Tulips are a beautiful, classic favorite and have been for centuries – right from back in the 1630’s when tulip mania erupted.

Having Dutch blood myself I find the Tulip and it’s history incredibly interesting. Tulips have long held a significant role in Dutch history and culture ever since they were introduced to the Netherlands from the Ottoman Empire in the mid-1500s. The novelty of the new flower made it widely sought after and therefore fairly pricey.

After a time, the tulips contracted a non-fatal virus known as Mosaic, which didn’t kill the tulip population but altered them causing flames of color to appear upon the petals. The color patterns came in a wide variety, increasing the rarity of an already unique flower. So strong was the love affair that prices for the recently introduced bulbs reached extraordinary heights according to how their virus alterations were valued or desired. Everyone began to deal in bulbs, some single tulip bulbs sold for more than 10 times the annual income of a skilled craftsman. It could never have lasted and this 3-year economic bubble collapsed suddenly and plunged the Dutch economy into a severe crisis that lasted for many years.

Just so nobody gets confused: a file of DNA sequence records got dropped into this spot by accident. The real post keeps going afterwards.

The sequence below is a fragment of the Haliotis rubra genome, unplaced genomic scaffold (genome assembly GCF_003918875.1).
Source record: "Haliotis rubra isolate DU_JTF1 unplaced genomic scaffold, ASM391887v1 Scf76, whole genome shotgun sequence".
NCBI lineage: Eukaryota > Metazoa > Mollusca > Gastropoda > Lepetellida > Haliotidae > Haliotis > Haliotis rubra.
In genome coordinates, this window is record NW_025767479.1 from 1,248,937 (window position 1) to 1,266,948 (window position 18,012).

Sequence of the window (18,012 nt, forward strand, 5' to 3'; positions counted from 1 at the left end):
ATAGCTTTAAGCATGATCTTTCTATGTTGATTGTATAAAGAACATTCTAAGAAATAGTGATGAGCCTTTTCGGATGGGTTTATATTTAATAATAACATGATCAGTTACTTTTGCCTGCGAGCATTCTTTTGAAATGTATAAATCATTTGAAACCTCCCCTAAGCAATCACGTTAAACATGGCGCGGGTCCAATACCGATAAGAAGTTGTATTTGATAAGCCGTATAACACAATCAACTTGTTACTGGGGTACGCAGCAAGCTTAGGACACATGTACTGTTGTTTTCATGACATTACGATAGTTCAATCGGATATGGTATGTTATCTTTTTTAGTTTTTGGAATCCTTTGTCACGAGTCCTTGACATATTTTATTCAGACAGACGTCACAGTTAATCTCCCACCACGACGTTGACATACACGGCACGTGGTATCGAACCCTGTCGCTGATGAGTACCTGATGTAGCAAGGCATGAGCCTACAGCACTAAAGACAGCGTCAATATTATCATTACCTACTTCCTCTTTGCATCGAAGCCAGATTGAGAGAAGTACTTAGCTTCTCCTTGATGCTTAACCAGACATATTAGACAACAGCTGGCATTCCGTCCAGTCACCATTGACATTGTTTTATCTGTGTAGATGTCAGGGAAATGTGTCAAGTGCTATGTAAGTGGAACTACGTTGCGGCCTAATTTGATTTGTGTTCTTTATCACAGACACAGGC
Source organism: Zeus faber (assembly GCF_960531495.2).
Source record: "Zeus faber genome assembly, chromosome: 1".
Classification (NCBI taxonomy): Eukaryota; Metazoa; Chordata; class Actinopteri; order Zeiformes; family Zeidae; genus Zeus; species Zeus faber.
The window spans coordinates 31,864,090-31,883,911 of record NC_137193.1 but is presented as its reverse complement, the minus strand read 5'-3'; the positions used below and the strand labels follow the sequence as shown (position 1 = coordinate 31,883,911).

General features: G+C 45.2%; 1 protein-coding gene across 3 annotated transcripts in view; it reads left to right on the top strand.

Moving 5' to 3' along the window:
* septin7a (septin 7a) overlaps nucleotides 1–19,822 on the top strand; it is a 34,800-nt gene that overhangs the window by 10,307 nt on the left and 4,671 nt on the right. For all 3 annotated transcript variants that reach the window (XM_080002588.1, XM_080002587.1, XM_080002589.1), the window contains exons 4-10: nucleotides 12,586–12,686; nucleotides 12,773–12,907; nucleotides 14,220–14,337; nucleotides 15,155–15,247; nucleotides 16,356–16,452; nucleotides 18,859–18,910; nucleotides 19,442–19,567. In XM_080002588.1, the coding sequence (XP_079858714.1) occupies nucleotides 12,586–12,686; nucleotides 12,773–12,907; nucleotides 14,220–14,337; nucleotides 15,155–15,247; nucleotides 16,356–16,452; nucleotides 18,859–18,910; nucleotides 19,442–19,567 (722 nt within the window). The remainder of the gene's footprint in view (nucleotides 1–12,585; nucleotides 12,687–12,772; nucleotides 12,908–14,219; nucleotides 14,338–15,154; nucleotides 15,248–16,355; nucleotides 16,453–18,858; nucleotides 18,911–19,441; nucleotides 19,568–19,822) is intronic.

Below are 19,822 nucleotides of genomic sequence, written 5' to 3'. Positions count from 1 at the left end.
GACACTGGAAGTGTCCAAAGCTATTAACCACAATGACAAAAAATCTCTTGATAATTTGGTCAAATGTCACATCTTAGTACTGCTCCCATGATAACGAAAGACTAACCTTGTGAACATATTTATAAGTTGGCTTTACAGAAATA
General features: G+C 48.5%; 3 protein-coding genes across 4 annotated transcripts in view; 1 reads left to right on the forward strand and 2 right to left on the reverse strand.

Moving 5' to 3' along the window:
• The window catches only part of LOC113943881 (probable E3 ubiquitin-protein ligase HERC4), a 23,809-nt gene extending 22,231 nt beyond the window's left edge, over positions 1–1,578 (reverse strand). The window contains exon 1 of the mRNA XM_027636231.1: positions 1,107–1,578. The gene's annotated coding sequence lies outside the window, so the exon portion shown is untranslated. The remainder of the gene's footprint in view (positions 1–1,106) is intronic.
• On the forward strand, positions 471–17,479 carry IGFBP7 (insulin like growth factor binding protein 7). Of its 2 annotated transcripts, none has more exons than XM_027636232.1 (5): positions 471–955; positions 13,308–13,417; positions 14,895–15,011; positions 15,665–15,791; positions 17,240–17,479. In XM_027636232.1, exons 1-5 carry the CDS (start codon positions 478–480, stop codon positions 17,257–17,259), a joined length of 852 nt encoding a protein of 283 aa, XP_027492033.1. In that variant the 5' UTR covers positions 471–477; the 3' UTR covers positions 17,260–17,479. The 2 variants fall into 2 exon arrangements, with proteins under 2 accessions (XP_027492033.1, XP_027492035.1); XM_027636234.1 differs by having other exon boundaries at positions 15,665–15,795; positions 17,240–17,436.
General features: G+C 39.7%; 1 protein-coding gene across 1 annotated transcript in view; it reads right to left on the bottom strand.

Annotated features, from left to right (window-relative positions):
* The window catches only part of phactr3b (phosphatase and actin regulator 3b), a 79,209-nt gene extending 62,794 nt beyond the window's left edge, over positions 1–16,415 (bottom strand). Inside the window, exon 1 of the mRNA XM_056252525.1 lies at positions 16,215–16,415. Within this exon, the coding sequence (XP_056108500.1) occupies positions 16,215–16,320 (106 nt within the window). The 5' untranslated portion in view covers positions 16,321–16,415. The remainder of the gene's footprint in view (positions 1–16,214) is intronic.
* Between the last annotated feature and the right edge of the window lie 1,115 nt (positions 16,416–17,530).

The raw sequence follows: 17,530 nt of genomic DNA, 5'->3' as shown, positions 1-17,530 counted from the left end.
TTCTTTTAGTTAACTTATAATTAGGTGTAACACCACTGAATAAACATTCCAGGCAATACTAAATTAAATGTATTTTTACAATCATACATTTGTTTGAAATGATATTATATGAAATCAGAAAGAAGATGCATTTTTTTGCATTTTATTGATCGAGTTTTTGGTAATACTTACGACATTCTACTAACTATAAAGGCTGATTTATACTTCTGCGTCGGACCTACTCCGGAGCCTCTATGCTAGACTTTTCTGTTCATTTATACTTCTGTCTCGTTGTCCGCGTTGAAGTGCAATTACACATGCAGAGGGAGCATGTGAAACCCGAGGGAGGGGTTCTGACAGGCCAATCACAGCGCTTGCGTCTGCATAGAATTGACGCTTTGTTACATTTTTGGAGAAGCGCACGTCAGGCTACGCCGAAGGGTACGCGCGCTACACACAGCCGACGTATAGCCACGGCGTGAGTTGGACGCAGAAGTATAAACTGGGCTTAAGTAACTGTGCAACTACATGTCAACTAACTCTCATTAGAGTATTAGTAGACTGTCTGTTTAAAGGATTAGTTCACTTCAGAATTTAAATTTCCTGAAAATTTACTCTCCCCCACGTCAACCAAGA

We are lucky enough to get tulips during autumn right through until early summer in New Zealand because our clever growers grow indoors. Modern day Tulips are an affordable, accessible option for flower lovers. Tulips are easy and reliable, they open and change every day you have them, this changeability is part of their long-standing appeal

Essential cut Tulip care tips:

  • Tulips don’t need a lot of water at the bottom of the vase, a couple of centimetres is efficient. Their stems can and often do mould if you put the water too high.
  • Tulips drink a lot so make sure you keep topping their water up every day or two.
  • Tulips grow after they are cut! So you sometimes need to keep trimming them to prevent them from drooping. I love that cascading look as they open and change daily but here are two other ways of preventing tulip droop: Swap your vase for a taller one for support once they start to grow too big for the original vase you chose. Insert, then remove a pin through the stem at the base of the head of your tulip, then they will grow towards the sky. Easy!

Older Post Newer Post